Thirty years later, and there’s still something magical about stepping on the baseball diamond at the Field of Dreams movie site.

It goes beyond the fact one of the more iconic baseball films took place in Dubuque County’s backyard. Or the number of A-list movie stars who called it home for one summer.

Like the thousands of visitors who make a pilgrimage to the Field of Dreams each year, I still get goosebumps every time I see the diamond off in the distance or feel the gravel under my feet as I walk through the parking lot toward the field. And, like a line from late in the movie, I don’t exactly know why.

While I only visit the Field of Dreams once every few years or so, I’ve never gotten numb to that special feeling I can’t quite explain. It feels the same every single time.

I know there are movie critics out there who consider the storyline for Field of Dreams kind of far-fetched, and maybe they’re right. But, at the same time, I kind of feel sorry for them for not seeing what I see or feeling what I feel.

Thankfully, the stewards of the game still get it.

Major League Baseball on Thursday morning announced plans to build a temporary 8,000-seat stadium adjacent to the Field of Dreams to host a game between the Chicago White Sox and New York Yankees next August. And, most importantly, they’ll preserve the integrity of the original diamond in the process.

The stadium, which will be patterned after historic Comiskey Park in Chicago, will be located adjacent to the Field of Dreams, and fans will access it from a path in the cornfield that begins in left-center field of the movie site and connects to an area just beyond the right field fence in the stadium.

This isn’t the first time MLB has constructed a stadium for a special theme or one-time use. The Atlanta Braves and Miami Marlins played at Fort Bragg, N.C., on July 3, 2016, as a tribute to the country’s military. It was the first regular-season professional sporting event on an active military base, and the 12,582 tickets were intended for military members.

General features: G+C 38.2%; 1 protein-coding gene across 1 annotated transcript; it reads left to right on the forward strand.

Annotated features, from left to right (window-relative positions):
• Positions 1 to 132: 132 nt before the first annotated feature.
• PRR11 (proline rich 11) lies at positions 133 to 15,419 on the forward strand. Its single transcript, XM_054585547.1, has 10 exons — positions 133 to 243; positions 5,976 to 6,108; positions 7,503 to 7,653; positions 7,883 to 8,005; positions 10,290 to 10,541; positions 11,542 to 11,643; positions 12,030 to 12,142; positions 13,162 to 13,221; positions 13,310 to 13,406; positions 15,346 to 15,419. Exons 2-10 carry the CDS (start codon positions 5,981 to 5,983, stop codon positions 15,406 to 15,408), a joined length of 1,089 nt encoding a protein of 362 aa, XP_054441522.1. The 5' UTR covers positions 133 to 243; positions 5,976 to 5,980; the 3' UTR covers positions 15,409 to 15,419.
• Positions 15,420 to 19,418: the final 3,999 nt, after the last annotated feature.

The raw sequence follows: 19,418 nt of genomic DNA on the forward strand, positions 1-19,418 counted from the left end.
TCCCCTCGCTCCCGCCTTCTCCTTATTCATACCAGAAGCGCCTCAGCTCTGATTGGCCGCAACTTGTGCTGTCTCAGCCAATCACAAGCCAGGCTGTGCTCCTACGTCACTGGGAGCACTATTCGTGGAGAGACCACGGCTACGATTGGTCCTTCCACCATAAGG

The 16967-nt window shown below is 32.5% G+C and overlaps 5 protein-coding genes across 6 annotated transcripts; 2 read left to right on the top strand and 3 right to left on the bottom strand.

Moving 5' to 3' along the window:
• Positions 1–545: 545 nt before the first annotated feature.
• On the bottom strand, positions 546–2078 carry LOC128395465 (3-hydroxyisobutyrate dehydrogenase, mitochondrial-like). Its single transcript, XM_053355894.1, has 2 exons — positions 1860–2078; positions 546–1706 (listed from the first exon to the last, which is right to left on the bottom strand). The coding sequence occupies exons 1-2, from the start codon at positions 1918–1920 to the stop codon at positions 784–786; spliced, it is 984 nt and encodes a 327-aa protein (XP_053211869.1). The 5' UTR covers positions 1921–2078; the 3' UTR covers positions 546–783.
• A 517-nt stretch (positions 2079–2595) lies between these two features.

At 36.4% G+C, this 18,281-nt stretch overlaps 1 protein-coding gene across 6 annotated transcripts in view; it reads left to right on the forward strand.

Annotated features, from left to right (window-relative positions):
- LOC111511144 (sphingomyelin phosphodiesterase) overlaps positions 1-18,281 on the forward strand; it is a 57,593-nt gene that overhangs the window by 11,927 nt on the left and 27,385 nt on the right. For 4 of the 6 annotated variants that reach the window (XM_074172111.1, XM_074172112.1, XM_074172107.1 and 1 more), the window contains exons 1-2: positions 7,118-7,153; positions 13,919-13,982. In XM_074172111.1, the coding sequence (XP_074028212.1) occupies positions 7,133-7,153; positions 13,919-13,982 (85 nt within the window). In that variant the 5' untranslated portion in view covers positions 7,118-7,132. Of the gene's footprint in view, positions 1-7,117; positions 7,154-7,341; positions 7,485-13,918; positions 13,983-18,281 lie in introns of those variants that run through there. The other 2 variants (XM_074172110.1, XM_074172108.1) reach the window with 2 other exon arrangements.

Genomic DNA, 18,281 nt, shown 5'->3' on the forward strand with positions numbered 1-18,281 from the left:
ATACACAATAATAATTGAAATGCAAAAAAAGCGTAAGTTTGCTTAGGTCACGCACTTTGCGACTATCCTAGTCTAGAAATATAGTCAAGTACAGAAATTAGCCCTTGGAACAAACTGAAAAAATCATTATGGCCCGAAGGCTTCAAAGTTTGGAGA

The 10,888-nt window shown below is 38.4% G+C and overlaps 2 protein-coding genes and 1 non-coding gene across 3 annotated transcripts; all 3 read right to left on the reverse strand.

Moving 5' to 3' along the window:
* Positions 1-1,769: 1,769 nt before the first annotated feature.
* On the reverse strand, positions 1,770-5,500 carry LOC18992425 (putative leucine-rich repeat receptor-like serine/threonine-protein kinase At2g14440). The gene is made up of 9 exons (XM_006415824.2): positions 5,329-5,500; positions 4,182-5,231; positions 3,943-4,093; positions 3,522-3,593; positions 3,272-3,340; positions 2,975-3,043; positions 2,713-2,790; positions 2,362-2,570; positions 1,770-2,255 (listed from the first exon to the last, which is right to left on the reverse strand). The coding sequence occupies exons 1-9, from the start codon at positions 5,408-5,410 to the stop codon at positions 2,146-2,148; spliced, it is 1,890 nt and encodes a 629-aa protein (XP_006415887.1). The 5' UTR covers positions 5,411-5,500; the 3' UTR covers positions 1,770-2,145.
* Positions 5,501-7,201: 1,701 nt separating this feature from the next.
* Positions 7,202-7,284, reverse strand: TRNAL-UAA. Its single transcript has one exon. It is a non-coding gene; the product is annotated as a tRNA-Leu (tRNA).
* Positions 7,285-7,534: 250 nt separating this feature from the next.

Neither of those teams were especially good that season, but baseball fans tuned in, nonetheless, to see something different. The unique factor also explains why the NHL’s Winter Classic on New Year’s Day routinely draws ratings comparable to considerably more important Stanley Cup Playoff games.

The Fort Bragg Game couldn’t have been a bigger success for Major League Baseball, and kudos for commissioner Rob Manfred for thinking outside the box in an effort to connect all levels of the game to its highest level.

That event certainly opened the door for similar regular-season events, including the annual Little League Classic at a minor league stadium in Williamsport, Penn.; a game this June between the Kansas City Royals and Detroit Tigers in Omaha, Neb., to kick off the College World Series; and, next August, the Field of Dreams Game.

Major League Baseball has been thinking outside the box for more than two decades. Since 1996, more than two dozen regular-season games have taken place outside the United States and Canada in such locales as Mexico, Tokyo, Sydney and, most recently, a two-game set between the Yankees and Boston Red Sox in London. The United States’ commonwealth of Puerto Rico has hosted 49 regular-season games since 2001.

In moving those games outside of traditional settings, the stewards of the game have put a new twist on the familiar phrase, “If you build it, he will come.” Instead, Major League Baseball has committed to the idea of, “We will bring it to you, and build it, too.”

Hopefully, that means more baseball fans will be introduced to the goosebumps so many of us feel — but can’t quite explain — when we visit the Field of Dreams.

Leitner’s email address:

jim.leitner@thmedia.com

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